Source: The New York Times.
Members of the Sonic Arts Union helped rewire classical music in the 1960s. Literally: The founders of this collective used homemade electronics to power their experiments. And also metaphorically, by organizing festivals and producing albums for Columbia Records’ influential avant-garde series.
Their legacy would already have been formidable had it been limited to these activities and a focused span of touring, between 1966 and 1977. Yet after the union’s four founders stopped playing together regularly, they went on to achieve new individual heights as composers.
Source: Lapham’s Quarterly.
he last time I spoke with Sun Ra, I asked him for his take on the enduring legacy of the Great American Songbook. It was 1993. Ra had returned to Birmingham, Alabama, where he’d been born nearly eighty years before. He would die there, from complications associated with pneumonia, a few weeks later. The pianist, composer, and bandleader’s first published composition, “Alone with Just a Memory of You,” written in 1936 together with Henry McCellons, conveyed a tender, awkward Tin Pan Alley tone that betrayed his love of sentimental songcraft. This passion is driven home repeatedly in a survey of Ra’s magnificently gigantic discography. He employed anachronistic singers like Clyde Williams and Hattie Randolph. He played familiar compositions with double-entendre titles especially meaningful to him, such as “East of the Sun,” “Keep Your Sunny Side Up,” “I Dream Too Much,” “Out of Nowhere,” “This Is Always,” “Second Star to the Right,” and “Over the Rainbow.” Never mind that Ra is known as one of the most adventurous and innovative figures in the history of the twentieth century. That he brought synthesizers to jazz. That his costumes and light shows paved the way for psychedelic rock. That he wrote apocalyptic and deeply philosophical poetry. That he identified as an extraterrestrial. That outer space and the unknown featured as prominently as ancient Egypt in his unique proto-Afrofuturist weltanschauung, which often manifested as a circus-like performance troupe that he called the Arkestra.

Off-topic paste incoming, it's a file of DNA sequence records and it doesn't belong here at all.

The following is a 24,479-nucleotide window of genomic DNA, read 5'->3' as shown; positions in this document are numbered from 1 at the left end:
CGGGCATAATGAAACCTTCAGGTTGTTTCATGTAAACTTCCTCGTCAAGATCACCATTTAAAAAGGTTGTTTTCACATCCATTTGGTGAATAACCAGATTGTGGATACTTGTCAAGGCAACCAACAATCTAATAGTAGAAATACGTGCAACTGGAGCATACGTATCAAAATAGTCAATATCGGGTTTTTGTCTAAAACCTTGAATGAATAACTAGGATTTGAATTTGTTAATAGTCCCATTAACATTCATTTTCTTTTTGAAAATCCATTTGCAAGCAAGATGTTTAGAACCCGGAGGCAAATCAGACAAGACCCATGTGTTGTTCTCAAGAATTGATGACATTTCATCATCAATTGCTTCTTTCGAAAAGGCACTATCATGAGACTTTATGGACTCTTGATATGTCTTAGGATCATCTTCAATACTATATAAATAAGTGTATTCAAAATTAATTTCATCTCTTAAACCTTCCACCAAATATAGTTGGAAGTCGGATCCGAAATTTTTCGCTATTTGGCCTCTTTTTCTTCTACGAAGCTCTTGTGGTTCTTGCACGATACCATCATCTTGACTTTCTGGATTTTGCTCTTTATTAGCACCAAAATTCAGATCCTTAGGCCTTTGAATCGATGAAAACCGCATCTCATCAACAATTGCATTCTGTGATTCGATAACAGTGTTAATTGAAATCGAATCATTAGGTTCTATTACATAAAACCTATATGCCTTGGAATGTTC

Source: burning ambulance.
Episode 21 of the Burning Ambulance podcast – we’re adults now! – features an interview with trumpeter Jeremy Pelt, who’s been on the scene more or less since the dawn of the 21st century. He made his first album as a leader in 2002, but he really broke out of the pack in 2008, when he formed a quintet with JD Allen on tenor sax, Danny Grissett on piano, the late Dwayne Burno on bass, and Gerald Cleaver on drums. He made four albums with that group—November in 2008, Men of Honor in 2010, The Talented Mr. Pelt in 2011, and Soul in 2012—and they’re all terrific. That was where I started listening to him—the first album I heard was The Talented Mr. Pelt, and I went backward immediately and checked out Men of Honor and November, and Soul. I interviewed him for the site in 2011, and have written about him a lot in the years since, because he makes an album a year, and they’re always impressive.